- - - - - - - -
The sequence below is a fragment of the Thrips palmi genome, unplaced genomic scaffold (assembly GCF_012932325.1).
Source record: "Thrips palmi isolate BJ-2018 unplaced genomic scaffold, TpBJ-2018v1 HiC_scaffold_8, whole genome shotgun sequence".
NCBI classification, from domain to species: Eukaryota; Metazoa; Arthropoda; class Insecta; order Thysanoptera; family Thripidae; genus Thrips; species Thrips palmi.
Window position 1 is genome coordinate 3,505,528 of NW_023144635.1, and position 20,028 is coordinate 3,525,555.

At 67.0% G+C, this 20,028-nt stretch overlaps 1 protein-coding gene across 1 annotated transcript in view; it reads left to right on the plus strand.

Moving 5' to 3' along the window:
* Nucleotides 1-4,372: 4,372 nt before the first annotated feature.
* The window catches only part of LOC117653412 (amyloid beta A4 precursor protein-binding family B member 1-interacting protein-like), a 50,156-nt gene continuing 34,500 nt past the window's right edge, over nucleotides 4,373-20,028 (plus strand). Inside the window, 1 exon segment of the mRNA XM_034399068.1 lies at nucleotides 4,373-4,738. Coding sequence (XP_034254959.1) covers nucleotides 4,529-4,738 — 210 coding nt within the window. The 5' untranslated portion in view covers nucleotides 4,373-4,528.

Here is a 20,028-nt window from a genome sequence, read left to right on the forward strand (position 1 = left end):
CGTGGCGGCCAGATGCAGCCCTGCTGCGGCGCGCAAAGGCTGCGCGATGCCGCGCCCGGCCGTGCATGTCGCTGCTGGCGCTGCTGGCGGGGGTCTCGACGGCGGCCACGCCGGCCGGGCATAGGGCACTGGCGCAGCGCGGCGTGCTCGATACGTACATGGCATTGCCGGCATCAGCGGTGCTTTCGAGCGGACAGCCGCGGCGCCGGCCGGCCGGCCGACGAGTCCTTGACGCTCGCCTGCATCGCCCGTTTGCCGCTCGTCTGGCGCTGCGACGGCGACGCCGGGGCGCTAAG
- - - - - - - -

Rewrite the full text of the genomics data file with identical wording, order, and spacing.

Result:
The sequence below is a fragment of the Thrips palmi genome, unplaced genomic scaffold (assembly GCF_012932325.1).
Source record: "Thrips palmi isolate BJ-2018 unplaced genomic scaffold, TpBJ-2018v1 HiC_scaffold_8, whole genome shotgun sequence".
NCBI classification, from domain to species: Eukaryota; Metazoa; Arthropoda; class Insecta; order Thysanoptera; family Thripidae; genus Thrips; species Thrips palmi.
Window position 1 is genome coordinate 3,505,528 of NW_023144635.1, and position 20,028 is coordinate 3,525,555.

At 67.0% G+C, this 20,028-nt stretch overlaps 1 protein-coding gene across 1 annotated transcript in view; it reads left to right on the plus strand.

Moving 5' to 3' along the window:
* Nucleotides 1-4,372: 4,372 nt before the first annotated feature.
* The window catches only part of LOC117653412 (amyloid beta A4 precursor protein-binding family B member 1-interacting protein-like), a 50,156-nt gene continuing 34,500 nt past the window's right edge, over nucleotides 4,373-20,028 (plus strand). Inside the window, 1 exon segment of the mRNA XM_034399068.1 lies at nucleotides 4,373-4,738. Coding sequence (XP_034254959.1) covers nucleotides 4,529-4,738 — 210 coding nt within the window. The 5' untranslated portion in view covers nucleotides 4,373-4,528.

Here is a 20,028-nt window from a genome sequence, read left to right on the forward strand (position 1 = left end):
CGTGGCGGCCAGATGCAGCCCTGCTGCGGCGCGCAAAGGCTGCGCGATGCCGCGCCCGGCCGTGCATGTCGCTGCTGGCGCTGCTGGCGGGGGTCTCGACGGCGGCCACGCCGGCCGGGCATAGGGCACTGGCGCAGCGCGGCGTGCTCGATACGTACATGGCATTGCCGGCATCAGCGGTGCTTTCGAGCGGACAGCCGCGGCGCCGGCCGGCCGGCCGACGAGTCCTTGACGCTCGCCTGCATCGCCCGTTTGCCGCTCGTCTGGCGCTGCGACGGCGACGCCGGGGCGCTAAG